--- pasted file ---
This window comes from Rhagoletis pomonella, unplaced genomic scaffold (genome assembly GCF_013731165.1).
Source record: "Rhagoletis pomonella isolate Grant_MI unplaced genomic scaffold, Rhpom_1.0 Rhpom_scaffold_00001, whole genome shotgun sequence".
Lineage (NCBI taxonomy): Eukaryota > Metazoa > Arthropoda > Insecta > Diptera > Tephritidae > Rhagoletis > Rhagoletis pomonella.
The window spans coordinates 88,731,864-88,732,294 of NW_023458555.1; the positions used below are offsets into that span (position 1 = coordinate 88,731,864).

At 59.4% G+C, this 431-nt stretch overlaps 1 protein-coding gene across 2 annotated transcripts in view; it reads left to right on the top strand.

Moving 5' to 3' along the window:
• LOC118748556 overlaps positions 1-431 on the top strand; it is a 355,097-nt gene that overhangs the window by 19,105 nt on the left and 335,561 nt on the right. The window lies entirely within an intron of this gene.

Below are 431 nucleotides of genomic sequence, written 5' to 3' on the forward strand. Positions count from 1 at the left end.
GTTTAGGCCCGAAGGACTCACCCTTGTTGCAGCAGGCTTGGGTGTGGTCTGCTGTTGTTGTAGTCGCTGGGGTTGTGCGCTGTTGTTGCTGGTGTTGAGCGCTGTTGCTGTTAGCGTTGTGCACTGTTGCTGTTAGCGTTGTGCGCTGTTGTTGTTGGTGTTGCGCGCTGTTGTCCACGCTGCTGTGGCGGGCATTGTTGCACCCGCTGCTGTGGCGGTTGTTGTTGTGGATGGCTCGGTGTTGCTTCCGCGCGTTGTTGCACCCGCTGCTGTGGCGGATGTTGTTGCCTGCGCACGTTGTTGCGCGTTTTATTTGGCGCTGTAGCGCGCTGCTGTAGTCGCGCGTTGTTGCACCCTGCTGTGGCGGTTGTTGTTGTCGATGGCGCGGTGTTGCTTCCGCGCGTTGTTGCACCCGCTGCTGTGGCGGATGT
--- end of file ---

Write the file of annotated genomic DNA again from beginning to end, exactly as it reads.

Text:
This window comes from Rhagoletis pomonella, unplaced genomic scaffold (genome assembly GCF_013731165.1).
Source record: "Rhagoletis pomonella isolate Grant_MI unplaced genomic scaffold, Rhpom_1.0 Rhpom_scaffold_00001, whole genome shotgun sequence".
Lineage (NCBI taxonomy): Eukaryota > Metazoa > Arthropoda > Insecta > Diptera > Tephritidae > Rhagoletis > Rhagoletis pomonella.
The window spans coordinates 88,731,864-88,732,294 of NW_023458555.1; the positions used below are offsets into that span (position 1 = coordinate 88,731,864).

At 59.4% G+C, this 431-nt stretch overlaps 1 protein-coding gene across 2 annotated transcripts in view; it reads left to right on the top strand.

Moving 5' to 3' along the window:
• LOC118748556 overlaps positions 1-431 on the top strand; it is a 355,097-nt gene that overhangs the window by 19,105 nt on the left and 335,561 nt on the right. The window lies entirely within an intron of this gene.

Below are 431 nucleotides of genomic sequence, written 5' to 3' on the forward strand. Positions count from 1 at the left end.
GTTTAGGCCCGAAGGACTCACCCTTGTTGCAGCAGGCTTGGGTGTGGTCTGCTGTTGTTGTAGTCGCTGGGGTTGTGCGCTGTTGTTGCTGGTGTTGAGCGCTGTTGCTGTTAGCGTTGTGCACTGTTGCTGTTAGCGTTGTGCGCTGTTGTTGTTGGTGTTGCGCGCTGTTGTCCACGCTGCTGTGGCGGGCATTGTTGCACCCGCTGCTGTGGCGGTTGTTGTTGTGGATGGCTCGGTGTTGCTTCCGCGCGTTGTTGCACCCGCTGCTGTGGCGGATGTTGTTGCCTGCGCACGTTGTTGCGCGTTTTATTTGGCGCTGTAGCGCGCTGCTGTAGTCGCGCGTTGTTGCACCCTGCTGTGGCGGTTGTTGTTGTCGATGGCGCGGTGTTGCTTCCGCGCGTTGTTGCACCCGCTGCTGTGGCGGATGT